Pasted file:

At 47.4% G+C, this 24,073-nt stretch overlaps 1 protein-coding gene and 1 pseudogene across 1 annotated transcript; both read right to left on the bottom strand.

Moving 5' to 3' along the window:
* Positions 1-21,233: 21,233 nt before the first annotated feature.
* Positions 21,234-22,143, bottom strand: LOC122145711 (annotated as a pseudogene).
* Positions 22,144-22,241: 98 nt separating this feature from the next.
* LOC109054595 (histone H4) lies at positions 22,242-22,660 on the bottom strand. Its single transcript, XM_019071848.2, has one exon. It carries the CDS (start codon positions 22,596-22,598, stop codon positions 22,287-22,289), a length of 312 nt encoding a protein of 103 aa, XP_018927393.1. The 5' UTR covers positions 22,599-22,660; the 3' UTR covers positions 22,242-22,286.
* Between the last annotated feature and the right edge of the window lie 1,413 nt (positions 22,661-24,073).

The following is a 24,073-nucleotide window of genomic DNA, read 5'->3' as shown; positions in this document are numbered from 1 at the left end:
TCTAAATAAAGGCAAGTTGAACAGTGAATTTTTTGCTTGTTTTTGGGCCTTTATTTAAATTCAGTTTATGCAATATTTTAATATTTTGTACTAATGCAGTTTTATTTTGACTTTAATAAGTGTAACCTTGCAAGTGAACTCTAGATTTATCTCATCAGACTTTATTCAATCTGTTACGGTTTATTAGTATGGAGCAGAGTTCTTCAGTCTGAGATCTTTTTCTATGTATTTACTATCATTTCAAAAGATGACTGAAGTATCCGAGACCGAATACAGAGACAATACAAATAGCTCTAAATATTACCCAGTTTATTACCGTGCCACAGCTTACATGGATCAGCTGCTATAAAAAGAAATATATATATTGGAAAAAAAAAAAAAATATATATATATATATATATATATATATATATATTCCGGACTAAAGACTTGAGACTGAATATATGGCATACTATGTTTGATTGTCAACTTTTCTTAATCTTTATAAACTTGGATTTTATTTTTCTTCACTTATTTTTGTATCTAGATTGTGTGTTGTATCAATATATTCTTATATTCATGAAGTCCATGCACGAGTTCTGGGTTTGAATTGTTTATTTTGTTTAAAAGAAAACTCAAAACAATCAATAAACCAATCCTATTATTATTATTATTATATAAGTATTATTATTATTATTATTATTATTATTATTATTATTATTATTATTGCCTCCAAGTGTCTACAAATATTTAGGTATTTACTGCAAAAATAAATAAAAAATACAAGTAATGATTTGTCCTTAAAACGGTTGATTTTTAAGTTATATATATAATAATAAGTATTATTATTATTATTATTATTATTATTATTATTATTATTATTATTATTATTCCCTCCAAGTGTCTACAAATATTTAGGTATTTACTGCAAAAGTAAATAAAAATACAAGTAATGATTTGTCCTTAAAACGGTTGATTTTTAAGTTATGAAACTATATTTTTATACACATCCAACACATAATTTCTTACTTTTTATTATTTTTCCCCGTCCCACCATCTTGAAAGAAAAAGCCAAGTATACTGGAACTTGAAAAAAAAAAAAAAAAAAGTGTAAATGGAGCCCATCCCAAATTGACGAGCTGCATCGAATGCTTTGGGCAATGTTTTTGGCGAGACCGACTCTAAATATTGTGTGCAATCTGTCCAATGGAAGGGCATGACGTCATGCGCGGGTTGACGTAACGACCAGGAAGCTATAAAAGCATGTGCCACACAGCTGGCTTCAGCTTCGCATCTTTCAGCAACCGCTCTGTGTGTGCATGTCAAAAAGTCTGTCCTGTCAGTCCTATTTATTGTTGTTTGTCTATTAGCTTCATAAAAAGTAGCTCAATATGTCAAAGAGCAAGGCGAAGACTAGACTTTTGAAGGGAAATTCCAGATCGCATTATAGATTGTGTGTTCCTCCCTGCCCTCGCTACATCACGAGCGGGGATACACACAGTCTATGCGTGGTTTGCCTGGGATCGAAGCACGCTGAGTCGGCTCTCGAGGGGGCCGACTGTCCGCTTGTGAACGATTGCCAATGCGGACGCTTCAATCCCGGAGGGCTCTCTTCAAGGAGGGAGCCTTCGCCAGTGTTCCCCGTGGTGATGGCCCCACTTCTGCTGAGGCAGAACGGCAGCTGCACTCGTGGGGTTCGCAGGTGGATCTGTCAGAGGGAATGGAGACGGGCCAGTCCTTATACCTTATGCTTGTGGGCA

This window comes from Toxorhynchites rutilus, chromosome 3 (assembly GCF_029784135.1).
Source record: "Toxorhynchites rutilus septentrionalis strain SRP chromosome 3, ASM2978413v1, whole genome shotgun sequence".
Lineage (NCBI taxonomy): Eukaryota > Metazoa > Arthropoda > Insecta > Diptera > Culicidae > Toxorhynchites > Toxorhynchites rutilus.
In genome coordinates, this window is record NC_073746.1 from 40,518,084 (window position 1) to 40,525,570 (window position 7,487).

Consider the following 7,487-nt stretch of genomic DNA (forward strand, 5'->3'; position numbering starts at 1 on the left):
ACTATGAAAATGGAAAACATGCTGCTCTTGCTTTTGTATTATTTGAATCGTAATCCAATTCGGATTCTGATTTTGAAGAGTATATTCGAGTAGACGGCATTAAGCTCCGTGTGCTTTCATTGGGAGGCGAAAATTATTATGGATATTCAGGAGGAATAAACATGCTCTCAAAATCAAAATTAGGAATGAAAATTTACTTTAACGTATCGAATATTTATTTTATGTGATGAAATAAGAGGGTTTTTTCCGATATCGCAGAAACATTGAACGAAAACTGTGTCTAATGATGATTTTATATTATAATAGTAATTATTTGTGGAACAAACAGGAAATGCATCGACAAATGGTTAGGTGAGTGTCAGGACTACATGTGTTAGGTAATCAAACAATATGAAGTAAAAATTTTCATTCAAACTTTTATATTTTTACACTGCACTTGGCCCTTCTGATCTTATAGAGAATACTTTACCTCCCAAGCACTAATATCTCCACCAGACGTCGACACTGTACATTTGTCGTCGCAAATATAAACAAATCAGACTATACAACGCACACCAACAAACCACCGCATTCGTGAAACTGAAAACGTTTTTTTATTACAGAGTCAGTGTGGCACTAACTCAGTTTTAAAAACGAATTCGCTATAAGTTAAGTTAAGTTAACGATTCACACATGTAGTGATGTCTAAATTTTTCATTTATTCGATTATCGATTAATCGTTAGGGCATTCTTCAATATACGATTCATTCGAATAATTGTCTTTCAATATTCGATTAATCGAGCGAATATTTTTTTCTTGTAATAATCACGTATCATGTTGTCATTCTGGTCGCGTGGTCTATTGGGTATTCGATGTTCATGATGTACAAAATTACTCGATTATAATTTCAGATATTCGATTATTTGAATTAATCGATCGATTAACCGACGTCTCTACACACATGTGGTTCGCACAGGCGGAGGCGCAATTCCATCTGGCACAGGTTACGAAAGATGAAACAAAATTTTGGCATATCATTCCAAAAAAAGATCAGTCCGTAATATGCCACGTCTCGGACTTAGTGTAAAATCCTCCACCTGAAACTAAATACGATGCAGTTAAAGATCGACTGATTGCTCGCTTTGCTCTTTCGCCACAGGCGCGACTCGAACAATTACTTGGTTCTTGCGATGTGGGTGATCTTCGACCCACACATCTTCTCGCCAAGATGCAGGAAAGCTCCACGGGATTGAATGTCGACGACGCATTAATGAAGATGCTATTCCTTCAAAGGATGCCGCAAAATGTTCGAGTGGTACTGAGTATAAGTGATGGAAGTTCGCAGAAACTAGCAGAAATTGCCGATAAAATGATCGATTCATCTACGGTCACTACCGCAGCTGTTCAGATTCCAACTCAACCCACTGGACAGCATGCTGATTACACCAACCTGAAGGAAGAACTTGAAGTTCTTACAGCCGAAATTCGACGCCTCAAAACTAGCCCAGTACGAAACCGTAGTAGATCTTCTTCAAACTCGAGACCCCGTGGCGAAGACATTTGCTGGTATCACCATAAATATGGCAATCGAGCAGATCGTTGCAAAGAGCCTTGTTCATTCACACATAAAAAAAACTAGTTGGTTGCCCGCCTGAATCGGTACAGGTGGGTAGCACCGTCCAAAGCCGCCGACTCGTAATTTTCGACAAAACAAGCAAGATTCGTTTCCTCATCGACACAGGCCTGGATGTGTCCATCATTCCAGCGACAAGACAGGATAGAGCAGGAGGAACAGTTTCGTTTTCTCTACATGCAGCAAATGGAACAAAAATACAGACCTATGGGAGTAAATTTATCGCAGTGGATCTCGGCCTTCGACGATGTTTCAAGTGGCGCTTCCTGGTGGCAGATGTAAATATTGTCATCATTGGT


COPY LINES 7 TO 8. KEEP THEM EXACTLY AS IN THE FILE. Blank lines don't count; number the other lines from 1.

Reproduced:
* Between the last annotated feature and the right edge of the window lie 1,413 nt (positions 22,661-24,073).

The following is a 24,073-nucleotide window of genomic DNA, read 5'->3' as shown; positions in this document are numbered from 1 at the left end: